What can we do about it

So, sleep is important. Great. But how do you ensure you get enough sleep? Here are a few tips:

Stick to a sleep schedule

I think this is the single most important thing you can do to ensure quality sleep which is why I listed it first. Pick a bed time and a wake up time and stick to them as closely as you can. This helps regulate your body's internal clock (your Circadian rythym), which will help you fall asleep each night and wake up easier each morning.

Of course, life will get in the way of this sometimes, and you shouldn't tell your friends you can't grab a drink because it will throw off your circadian rythym. They'll probably look at you like you're standing on the corner of Senile Old Man St. and Crazy Lady Way. But try to avoid breaking the schedule continuously. Try to at least stick to your schedule on weekdays, which shouldn't be too hard, because, well, you have a job, right?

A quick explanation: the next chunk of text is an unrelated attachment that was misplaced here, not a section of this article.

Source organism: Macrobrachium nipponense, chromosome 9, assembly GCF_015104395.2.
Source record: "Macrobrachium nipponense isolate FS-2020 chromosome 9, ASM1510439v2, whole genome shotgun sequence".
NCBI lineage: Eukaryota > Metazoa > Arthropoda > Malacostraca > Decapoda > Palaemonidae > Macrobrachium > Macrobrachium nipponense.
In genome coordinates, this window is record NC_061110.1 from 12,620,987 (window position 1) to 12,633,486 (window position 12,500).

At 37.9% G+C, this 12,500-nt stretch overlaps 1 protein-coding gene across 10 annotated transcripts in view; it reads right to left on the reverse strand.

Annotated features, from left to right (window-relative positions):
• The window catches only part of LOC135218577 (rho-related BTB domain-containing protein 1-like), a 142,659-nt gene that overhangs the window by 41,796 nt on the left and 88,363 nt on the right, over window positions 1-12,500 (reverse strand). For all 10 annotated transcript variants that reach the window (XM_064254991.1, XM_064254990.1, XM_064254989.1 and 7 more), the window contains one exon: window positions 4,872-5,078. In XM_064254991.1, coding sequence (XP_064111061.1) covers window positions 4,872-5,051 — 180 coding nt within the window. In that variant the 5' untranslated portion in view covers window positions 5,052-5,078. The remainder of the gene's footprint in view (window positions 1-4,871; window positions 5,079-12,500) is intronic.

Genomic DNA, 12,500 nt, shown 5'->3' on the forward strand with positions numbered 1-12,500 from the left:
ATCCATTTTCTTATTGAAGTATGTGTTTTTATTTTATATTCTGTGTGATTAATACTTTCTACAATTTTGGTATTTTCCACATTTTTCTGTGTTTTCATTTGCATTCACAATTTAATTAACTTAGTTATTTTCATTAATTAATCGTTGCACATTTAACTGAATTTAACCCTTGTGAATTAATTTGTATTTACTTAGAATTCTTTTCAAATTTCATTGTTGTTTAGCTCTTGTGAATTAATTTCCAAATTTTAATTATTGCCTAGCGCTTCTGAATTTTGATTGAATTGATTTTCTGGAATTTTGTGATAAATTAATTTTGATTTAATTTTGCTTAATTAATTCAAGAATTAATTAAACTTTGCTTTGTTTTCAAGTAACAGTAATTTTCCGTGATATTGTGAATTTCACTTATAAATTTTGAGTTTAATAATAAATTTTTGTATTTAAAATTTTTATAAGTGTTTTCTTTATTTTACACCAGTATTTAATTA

Shut off your electronic devices

Screens are bright and mimic daylight, and they cause our body to think we're not ready for bed. says using certain technology is bad immediately before bed:

Reading a work email at 9:30pm can keep you up with stress, the blue light from the screens mimics daylight and stimulates you, and you can wake up feeling tired, anxious, and depressed. That’s why you should power down devices at least 30 minutes before bedtime.